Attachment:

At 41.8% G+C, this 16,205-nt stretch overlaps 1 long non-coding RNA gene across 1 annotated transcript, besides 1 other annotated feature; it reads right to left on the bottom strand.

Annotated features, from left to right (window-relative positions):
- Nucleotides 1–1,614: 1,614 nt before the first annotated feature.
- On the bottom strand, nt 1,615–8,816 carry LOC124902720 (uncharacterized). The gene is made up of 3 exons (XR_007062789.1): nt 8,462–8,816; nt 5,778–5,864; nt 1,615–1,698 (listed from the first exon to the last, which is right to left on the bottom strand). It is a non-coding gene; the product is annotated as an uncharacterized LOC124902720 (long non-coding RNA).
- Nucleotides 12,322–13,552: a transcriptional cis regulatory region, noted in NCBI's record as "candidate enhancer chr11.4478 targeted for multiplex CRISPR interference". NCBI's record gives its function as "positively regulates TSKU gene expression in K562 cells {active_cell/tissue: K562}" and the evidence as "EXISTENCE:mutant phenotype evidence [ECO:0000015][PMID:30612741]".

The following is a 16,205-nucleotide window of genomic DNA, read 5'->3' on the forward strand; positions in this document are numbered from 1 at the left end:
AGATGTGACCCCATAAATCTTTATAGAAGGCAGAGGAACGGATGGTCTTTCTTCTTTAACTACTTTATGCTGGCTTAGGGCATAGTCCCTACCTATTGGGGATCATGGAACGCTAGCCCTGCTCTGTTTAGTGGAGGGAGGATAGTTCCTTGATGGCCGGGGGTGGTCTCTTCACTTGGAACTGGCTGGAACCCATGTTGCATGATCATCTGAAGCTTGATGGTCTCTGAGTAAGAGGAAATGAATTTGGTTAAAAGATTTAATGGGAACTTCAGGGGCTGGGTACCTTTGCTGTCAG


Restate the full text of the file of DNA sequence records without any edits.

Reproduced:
At 41.8% G+C, this 16,205-nt stretch overlaps 1 long non-coding RNA gene across 1 annotated transcript, besides 1 other annotated feature; it reads right to left on the bottom strand.

Annotated features, from left to right (window-relative positions):
- Nucleotides 1–1,614: 1,614 nt before the first annotated feature.
- On the bottom strand, nt 1,615–8,816 carry LOC124902720 (uncharacterized). The gene is made up of 3 exons (XR_007062789.1): nt 8,462–8,816; nt 5,778–5,864; nt 1,615–1,698 (listed from the first exon to the last, which is right to left on the bottom strand). It is a non-coding gene; the product is annotated as an uncharacterized LOC124902720 (long non-coding RNA).
- Nucleotides 12,322–13,552: a transcriptional cis regulatory region, noted in NCBI's record as "candidate enhancer chr11.4478 targeted for multiplex CRISPR interference". NCBI's record gives its function as "positively regulates TSKU gene expression in K562 cells {active_cell/tissue: K562}" and the evidence as "EXISTENCE:mutant phenotype evidence [ECO:0000015][PMID:30612741]".

The following is a 16,205-nucleotide window of genomic DNA, read 5'->3' on the forward strand; positions in this document are numbered from 1 at the left end:
AGATGTGACCCCATAAATCTTTATAGAAGGCAGAGGAACGGATGGTCTTTCTTCTTTAACTACTTTATGCTGGCTTAGGGCATAGTCCCTACCTATTGGGGATCATGGAACGCTAGCCCTGCTCTGTTTAGTGGAGGGAGGATAGTTCCTTGATGGCCGGGGGTGGTCTCTTCACTTGGAACTGGCTGGAACCCATGTTGCATGATCATCTGAAGCTTGATGGTCTCTGAGTAAGAGGAAATGAATTTGGTTAAAAGATTTAATGGGAACTTCAGGGGCTGGGTACCTTTGCTGTCAG